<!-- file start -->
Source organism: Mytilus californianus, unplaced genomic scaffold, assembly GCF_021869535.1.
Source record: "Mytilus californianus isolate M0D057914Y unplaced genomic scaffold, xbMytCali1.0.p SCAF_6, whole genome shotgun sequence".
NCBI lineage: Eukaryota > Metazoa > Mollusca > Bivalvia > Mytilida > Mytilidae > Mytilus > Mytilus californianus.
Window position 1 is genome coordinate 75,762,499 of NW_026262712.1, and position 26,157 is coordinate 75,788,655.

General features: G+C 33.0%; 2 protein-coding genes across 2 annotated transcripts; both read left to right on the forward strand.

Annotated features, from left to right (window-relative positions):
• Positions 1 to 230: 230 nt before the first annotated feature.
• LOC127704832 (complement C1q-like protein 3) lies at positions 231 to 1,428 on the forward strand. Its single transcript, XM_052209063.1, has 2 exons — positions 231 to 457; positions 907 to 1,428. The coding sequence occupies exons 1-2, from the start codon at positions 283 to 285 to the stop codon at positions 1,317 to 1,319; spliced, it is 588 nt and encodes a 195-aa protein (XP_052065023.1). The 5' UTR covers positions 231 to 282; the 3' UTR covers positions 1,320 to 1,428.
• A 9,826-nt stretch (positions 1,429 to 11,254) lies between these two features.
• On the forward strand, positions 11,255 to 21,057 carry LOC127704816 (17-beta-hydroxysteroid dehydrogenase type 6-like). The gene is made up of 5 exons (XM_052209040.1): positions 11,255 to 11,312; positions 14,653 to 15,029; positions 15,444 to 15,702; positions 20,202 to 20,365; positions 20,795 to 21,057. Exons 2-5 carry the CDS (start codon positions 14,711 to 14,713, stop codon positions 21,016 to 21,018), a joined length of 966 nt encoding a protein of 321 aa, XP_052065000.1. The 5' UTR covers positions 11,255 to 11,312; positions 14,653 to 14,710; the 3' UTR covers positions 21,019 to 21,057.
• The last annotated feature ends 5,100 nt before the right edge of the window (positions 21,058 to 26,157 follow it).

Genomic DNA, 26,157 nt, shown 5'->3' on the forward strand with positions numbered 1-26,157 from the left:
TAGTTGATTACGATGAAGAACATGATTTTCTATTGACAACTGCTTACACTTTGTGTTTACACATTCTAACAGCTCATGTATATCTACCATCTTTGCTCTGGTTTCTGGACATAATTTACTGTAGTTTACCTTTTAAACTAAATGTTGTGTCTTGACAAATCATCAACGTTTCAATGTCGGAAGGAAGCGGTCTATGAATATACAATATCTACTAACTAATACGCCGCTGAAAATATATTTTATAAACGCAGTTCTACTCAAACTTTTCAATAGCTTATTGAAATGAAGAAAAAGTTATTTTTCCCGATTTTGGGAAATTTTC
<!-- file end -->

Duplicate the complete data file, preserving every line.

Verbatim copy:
Source organism: Mytilus californianus, unplaced genomic scaffold, assembly GCF_021869535.1.
Source record: "Mytilus californianus isolate M0D057914Y unplaced genomic scaffold, xbMytCali1.0.p SCAF_6, whole genome shotgun sequence".
NCBI lineage: Eukaryota > Metazoa > Mollusca > Bivalvia > Mytilida > Mytilidae > Mytilus > Mytilus californianus.
Window position 1 is genome coordinate 75,762,499 of NW_026262712.1, and position 26,157 is coordinate 75,788,655.

General features: G+C 33.0%; 2 protein-coding genes across 2 annotated transcripts; both read left to right on the forward strand.

Annotated features, from left to right (window-relative positions):
• Positions 1 to 230: 230 nt before the first annotated feature.
• LOC127704832 (complement C1q-like protein 3) lies at positions 231 to 1,428 on the forward strand. Its single transcript, XM_052209063.1, has 2 exons — positions 231 to 457; positions 907 to 1,428. The coding sequence occupies exons 1-2, from the start codon at positions 283 to 285 to the stop codon at positions 1,317 to 1,319; spliced, it is 588 nt and encodes a 195-aa protein (XP_052065023.1). The 5' UTR covers positions 231 to 282; the 3' UTR covers positions 1,320 to 1,428.
• A 9,826-nt stretch (positions 1,429 to 11,254) lies between these two features.
• On the forward strand, positions 11,255 to 21,057 carry LOC127704816 (17-beta-hydroxysteroid dehydrogenase type 6-like). The gene is made up of 5 exons (XM_052209040.1): positions 11,255 to 11,312; positions 14,653 to 15,029; positions 15,444 to 15,702; positions 20,202 to 20,365; positions 20,795 to 21,057. Exons 2-5 carry the CDS (start codon positions 14,711 to 14,713, stop codon positions 21,016 to 21,018), a joined length of 966 nt encoding a protein of 321 aa, XP_052065000.1. The 5' UTR covers positions 11,255 to 11,312; positions 14,653 to 14,710; the 3' UTR covers positions 21,019 to 21,057.
• The last annotated feature ends 5,100 nt before the right edge of the window (positions 21,058 to 26,157 follow it).

Genomic DNA, 26,157 nt, shown 5'->3' on the forward strand with positions numbered 1-26,157 from the left:
TAGTTGATTACGATGAAGAACATGATTTTCTATTGACAACTGCTTACACTTTGTGTTTACACATTCTAACAGCTCATGTATATCTACCATCTTTGCTCTGGTTTCTGGACATAATTTACTGTAGTTTACCTTTTAAACTAAATGTTGTGTCTTGACAAATCATCAACGTTTCAATGTCGGAAGGAAGCGGTCTATGAATATACAATATCTACTAACTAATACGCCGCTGAAAATATATTTTATAAACGCAGTTCTACTCAAACTTTTCAATAGCTTATTGAAATGAAGAAAAAGTTATTTTTCCCGATTTTGGGAAATTTTC